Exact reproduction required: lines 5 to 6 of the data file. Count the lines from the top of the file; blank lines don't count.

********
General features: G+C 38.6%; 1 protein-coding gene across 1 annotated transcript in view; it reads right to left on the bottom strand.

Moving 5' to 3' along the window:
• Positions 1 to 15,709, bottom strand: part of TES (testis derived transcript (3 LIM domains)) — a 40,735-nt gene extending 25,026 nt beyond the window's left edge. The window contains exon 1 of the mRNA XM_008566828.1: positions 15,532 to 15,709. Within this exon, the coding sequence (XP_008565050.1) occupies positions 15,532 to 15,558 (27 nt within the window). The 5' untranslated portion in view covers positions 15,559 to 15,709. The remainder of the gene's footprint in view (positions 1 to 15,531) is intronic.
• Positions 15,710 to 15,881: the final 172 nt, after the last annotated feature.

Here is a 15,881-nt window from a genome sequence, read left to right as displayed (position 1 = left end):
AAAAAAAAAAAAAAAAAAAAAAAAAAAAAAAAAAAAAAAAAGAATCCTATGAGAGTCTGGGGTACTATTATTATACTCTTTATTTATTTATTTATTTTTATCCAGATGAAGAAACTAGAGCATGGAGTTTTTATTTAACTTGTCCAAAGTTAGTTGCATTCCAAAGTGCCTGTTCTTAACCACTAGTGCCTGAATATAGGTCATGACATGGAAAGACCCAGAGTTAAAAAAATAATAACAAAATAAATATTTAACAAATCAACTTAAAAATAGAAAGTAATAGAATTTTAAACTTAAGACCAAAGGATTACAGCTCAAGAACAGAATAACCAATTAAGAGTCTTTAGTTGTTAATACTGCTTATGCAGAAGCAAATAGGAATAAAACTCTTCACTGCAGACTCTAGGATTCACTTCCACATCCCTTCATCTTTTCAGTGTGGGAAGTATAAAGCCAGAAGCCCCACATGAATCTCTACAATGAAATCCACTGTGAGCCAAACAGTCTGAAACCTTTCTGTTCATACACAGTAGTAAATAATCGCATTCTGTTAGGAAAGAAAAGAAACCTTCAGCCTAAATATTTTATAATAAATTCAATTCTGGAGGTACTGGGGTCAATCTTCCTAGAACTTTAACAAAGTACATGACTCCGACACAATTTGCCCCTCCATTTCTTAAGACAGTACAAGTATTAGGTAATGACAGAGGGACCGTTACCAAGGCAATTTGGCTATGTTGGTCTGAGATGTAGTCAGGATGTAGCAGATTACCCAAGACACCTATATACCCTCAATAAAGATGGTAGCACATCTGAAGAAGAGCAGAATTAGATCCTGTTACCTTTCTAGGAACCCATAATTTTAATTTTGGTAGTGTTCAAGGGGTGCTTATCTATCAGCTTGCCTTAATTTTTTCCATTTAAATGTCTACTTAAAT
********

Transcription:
Here is a 15,881-nt window from a genome sequence, read left to right as displayed (position 1 = left end):
AAAAAAAAAAAAAAAAAAAAAAAAAAAAAAAAAAAAAAAAAGAATCCTATGAGAGTCTGGGGTACTATTATTATACTCTTTATTTATTTATTTATTTTTATCCAGATGAAGAAACTAGAGCATGGAGTTTTTATTTAACTTGTCCAAAGTTAGTTGCATTCCAAAGTGCCTGTTCTTAACCACTAGTGCCTGAATATAGGTCATGACATGGAAAGACCCAGAGTTAAAAAAATAATAACAAAATAAATATTTAACAAATCAACTTAAAAATAGAAAGTAATAGAATTTTAAACTTAAGACCAAAGGATTACAGCTCAAGAACAGAATAACCAATTAAGAGTCTTTAGTTGTTAATACTGCTTATGCAGAAGCAAATAGGAATAAAACTCTTCACTGCAGACTCTAGGATTCACTTCCACATCCCTTCATCTTTTCAGTGTGGGAAGTATAAAGCCAGAAGCCCCACATGAATCTCTACAATGAAATCCACTGTGAGCCAAACAGTCTGAAACCTTTCTGTTCATACACAGTAGTAAATAATCGCATTCTGTTAGGAAAGAAAAGAAACCTTCAGCCTAAATATTTTATAATAAATTCAATTCTGGAGGTACTGGGGTCAATCTTCCTAGAACTTTAACAAAGTACATGACTCCGACACAATTTGCCCCTCCATTTCTTAAGACAGTACAAGTATTAGGTAATGACAGAGGGACCGTTACCAAGGCAATTTGGCTATGTTGGTCTGAGATGTAGTCAGGATGTAGCAGATTACCCAAGACACCTATATACCCTCAATAAAGATGGTAGCACATCTGAAGAAGAGCAGAATTAGATCCTGTTACCTTTCTAGGAACCCATAATTTTAATTTTGGTAGTGTTCAAGGGGTGCTTATCTATCAGCTTGCCTTAATTTTTTCCATTTAAATGTCTACTTAAAT